With so many convenient pre-made options, cooking isn’t a skill many people learn these days, but I’m a strong believer that learning to cook for yourself can do more than fill your belly, it can fill your heart and soul, too.
Consistently coming up with new, interesting recipes must be a challenge. When you get blocked, creatively, how do you cope? Where do you look to for inspiration?
Often when I get into a creative slump, I take a break. I step away and do something else. I have several creative outlets, and I find it useful to switch between them and let the ones I’m stuck on recharge a little. So I’ll spend a few days reading, or painting, or doing yoga, and then I can usually come back to it and get past whatever block I’m having. Other times that isn’t enough, and I’ll push myself by reading blogs that inspire me and remind me why I started in the first place.
Who do you look up to (whether in your field or not)?
There are so many bloggers that fall into this category, I can’t even count them all. If I had to name a few, I’d say Christine of Vermilion Roots, Aysegul of Foolproof Living, and Allyson of Reclaiming Yesterday. I also really admire celebrity chef Michael Symon, because despite his tremendous skill and fame, he remains humble, funny, and totally down to earth.
Are there any quotes or mantras you find especially helpful?
I am a huge quote nerd, so the answer is yes! One of my all time favorites is this one, from Alton Brown:
“I cook my daughter breakfast every day… no one will feed you as well as somebody who loves you. I believe that. I believe there’s a tangible, transferable value of love in cooking for people.”
What’s your favourite breakfast to kickstart the day?
My favorite foods change so frequently, this is a tough one to answer. Lately I’ve been really into good ol’ eggs, sauteed spinach, and sweet potato hash. I also love making big batches of this porridge or these steel cut oats and eating them with berries and a splash of kefir.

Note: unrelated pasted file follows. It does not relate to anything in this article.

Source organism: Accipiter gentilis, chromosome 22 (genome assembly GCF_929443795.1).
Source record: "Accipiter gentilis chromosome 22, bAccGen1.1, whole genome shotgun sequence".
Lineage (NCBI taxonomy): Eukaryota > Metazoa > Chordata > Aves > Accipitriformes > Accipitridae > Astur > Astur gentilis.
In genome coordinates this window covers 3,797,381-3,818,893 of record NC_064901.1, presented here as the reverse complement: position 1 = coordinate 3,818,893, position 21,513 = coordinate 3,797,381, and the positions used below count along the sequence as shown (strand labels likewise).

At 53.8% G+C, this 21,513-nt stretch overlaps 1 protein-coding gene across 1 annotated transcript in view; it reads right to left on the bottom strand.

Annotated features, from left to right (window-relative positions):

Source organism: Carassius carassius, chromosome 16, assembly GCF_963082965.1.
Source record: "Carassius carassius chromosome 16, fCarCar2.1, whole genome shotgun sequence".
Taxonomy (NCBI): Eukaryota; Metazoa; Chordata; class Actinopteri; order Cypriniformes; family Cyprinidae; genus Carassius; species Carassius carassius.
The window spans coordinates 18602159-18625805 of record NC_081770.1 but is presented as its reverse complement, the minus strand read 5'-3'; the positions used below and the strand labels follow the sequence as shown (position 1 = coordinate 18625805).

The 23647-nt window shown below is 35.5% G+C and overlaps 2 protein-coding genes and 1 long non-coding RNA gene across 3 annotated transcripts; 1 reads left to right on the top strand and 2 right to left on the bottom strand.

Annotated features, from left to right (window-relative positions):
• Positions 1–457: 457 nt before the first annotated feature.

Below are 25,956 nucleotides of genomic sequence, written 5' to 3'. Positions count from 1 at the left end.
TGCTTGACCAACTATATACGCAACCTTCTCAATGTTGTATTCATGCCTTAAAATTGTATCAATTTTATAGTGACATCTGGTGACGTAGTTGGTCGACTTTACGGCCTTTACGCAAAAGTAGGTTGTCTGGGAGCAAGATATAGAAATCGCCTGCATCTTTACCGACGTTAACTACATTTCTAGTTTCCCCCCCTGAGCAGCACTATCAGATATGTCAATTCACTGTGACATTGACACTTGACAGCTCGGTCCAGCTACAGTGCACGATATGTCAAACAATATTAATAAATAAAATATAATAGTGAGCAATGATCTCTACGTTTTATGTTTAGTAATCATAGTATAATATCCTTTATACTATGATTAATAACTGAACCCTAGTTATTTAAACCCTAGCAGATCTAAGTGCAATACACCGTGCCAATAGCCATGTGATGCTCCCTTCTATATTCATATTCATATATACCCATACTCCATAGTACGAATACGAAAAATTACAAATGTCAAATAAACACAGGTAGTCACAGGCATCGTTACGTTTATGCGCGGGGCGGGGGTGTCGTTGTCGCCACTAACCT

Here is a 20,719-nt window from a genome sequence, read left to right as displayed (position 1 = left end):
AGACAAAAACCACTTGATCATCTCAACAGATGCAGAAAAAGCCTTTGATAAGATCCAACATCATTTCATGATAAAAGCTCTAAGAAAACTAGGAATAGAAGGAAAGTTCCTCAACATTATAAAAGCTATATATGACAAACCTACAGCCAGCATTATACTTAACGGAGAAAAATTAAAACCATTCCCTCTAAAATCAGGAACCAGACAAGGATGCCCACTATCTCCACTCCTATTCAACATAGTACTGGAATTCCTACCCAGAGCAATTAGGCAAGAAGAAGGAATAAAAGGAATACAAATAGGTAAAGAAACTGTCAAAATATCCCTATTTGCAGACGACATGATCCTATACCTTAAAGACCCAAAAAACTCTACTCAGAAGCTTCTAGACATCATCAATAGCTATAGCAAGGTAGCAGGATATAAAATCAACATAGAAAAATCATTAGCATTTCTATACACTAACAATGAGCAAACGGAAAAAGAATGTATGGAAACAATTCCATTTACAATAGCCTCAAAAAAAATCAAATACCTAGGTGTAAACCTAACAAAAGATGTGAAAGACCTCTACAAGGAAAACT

Most mouthwatering indulgence?
A classic BLT, with backyard tomatoes.
Best dining experience?
At home, with a table full of friends. Any food will do — right now I’d say a large pot of soup or stew (it’s freezing here!), a tossed salad, plenty of bread and butter, and this hazelnut torte for dessert. Perfection.
Top cookbook you recommend?
I’m not as much of a cookbook addict as most food bloggers, but I got David Lebovitz’s “My Paris Kitchen” for Christmas and would definitely recommend it.
If you could only have 1 tool in the kitchen it’d be…
Besides the basics (pots, pans, stove, oven) I would say a really good blender. A powerful blender can take the place of a food processor in most cases, and is a real workhorse for so many things.
Top 3 spices?
Oh, that’s hard! I can’t possibly pick just three. I would say the three most used bottles in my cupboard are cumin, curry powder, and paprika.
Way you love to pass the time that has nothing to do with food?
Reading, yoga, cuddling.
Finally, one tip you’d leave for someone who wants to feel self-fulfilled and passionate about life?
Listen to yourself. If you’re doing something because you feel obligated or because that’s how other people are doing it but it doesn’t make you happy, then stop.
Do it differently, or find something else that works better for you, and if anyone tells you “you can’t”, consult yourself before believing them.